Virginia Gov. Ralph Northam (D) on Monday rejected a request from the Trump administration to send his state’s National Guard to help quell heated protesters and riots in Washington, D.C., sparked by the death of George Floyd.
“I am not going to send our men and women in uniform of a very proud National Guard to Washington for a photo-op,” Northam said during a Tuesday press conference in Richmond.
Northam reportedly refused a request for troops in a Monday call with Secretary of Defense Mark Esper, citing concern that D.C. Mayor Muriel Bowser was unaware of the matter, according to the Richmond Times-Dispatch. The Pentagon reportedly asked Virginia to deploy between 3,000 and 5,000 National Guard members to the nation’s capital.
“When this request came in, we quickly learned it had not been made at Mayor Bower’s request or coordinated with her, and we have heightened concern based on the President’s remarks that the Administration is looking to use the Guard to escalate — not deescalate — the situation,” said Northam chief of staff Clark Mercer.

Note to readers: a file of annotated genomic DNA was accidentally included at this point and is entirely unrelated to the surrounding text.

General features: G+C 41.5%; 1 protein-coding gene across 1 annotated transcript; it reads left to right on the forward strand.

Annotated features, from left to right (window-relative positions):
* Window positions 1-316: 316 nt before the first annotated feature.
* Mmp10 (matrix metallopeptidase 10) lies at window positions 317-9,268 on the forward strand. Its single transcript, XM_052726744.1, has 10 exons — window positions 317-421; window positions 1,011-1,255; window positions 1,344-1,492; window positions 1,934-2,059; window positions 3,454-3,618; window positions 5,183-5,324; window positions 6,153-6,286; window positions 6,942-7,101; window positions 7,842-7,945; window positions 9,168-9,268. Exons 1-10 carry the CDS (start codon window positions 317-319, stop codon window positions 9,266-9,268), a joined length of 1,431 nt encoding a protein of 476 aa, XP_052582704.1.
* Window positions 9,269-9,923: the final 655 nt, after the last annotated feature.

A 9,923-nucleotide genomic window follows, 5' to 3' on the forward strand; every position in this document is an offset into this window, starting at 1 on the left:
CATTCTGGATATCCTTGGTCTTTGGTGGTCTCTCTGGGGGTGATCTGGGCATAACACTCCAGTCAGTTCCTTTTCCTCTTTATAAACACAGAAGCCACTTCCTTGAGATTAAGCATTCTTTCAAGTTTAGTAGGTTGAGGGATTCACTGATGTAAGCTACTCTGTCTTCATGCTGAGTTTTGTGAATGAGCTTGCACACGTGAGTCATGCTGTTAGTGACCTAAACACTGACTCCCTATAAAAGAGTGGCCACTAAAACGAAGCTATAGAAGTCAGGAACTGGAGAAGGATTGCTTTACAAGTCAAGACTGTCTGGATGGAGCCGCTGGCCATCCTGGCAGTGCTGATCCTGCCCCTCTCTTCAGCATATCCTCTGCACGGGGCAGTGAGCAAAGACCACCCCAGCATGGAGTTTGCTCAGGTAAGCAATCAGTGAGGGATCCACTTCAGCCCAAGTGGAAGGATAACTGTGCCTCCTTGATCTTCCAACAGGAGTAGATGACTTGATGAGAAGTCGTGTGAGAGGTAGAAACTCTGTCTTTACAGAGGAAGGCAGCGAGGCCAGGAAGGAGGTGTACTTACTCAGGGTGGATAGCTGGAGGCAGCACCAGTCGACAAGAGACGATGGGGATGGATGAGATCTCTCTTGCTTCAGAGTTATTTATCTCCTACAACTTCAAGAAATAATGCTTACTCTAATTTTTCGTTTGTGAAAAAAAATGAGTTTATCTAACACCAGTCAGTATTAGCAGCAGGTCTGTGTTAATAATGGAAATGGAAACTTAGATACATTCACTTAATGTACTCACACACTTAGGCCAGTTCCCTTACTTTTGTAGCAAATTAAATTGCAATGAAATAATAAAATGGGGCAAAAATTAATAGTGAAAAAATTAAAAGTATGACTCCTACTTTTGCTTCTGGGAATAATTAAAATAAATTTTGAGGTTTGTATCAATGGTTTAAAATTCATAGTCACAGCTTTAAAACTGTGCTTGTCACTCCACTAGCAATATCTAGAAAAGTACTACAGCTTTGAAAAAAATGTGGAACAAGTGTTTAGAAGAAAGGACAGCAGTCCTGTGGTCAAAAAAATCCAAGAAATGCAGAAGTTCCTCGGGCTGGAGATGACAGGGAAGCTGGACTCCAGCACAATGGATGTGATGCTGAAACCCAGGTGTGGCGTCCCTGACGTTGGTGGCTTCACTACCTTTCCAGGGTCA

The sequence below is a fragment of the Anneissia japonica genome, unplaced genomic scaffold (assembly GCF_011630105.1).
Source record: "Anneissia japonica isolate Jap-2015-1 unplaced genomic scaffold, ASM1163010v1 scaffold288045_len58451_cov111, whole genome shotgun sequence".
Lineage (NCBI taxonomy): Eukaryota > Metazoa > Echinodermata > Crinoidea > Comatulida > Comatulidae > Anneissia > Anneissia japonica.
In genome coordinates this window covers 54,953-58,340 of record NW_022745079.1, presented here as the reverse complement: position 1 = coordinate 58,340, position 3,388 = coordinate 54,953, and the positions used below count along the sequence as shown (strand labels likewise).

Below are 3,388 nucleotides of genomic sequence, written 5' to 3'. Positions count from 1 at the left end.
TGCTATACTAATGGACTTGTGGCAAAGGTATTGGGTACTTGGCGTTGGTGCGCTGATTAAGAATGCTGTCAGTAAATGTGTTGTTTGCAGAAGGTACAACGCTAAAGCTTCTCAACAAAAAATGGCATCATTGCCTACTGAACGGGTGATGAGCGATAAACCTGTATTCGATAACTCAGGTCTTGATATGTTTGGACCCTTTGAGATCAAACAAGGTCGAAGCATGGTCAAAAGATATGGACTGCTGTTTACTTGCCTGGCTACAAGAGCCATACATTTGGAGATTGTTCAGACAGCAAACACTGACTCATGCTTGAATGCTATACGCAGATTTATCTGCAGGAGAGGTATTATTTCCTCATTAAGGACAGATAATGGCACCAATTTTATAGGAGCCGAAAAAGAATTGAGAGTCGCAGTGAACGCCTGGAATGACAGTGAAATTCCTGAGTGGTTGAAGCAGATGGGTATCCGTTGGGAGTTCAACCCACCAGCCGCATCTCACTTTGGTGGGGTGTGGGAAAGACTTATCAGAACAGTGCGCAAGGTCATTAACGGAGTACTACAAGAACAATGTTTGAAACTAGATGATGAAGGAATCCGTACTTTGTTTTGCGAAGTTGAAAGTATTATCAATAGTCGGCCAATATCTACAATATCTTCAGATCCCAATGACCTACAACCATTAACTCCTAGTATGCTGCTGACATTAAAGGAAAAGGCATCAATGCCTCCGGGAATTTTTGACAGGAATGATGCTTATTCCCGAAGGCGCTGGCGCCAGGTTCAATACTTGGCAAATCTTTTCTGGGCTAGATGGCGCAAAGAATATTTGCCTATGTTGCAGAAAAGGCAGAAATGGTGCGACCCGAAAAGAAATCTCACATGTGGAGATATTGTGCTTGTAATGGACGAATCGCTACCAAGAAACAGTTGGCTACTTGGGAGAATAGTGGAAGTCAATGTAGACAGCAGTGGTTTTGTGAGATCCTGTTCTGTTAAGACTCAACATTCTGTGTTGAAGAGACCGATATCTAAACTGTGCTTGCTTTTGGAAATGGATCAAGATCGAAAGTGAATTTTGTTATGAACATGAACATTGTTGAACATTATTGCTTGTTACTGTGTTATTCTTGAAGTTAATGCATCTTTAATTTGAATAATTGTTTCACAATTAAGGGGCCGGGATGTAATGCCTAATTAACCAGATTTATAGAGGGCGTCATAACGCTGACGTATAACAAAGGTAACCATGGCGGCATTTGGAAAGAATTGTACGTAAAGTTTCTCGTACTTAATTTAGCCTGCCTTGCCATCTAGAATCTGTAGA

On Monday evening, the streets of D.C. were largely under control after President Donald Trump deployed the National Guard to the city. There were only minor instances of violence, with several shop windows smashed on 14th Street. A CVS store was also reportedly raided by looters. Police arrested dozens of protesters in the city for violating the city’s 7:00 p.m. curfew.
Earlier Monday, President Trump delivered a stern statement in the Rose Garden about his administration’s next steps to prevent further unrest in D.C. and across the U.S.
“My first and highest duty as president is to defend our great country and the American people,” the president said. “I swore an oath to uphold the laws of our nation and that is exactly what I will do.”
“If a city or state refuses to take the actions that are necessary to defend the life and property of their residents, then I will deploy the United States military and quickly solve the problem for them,” he added.
Earlier Tuesday, the Pentagon said 1,500 more National Guard troops from other states would be sent tonight to D.C.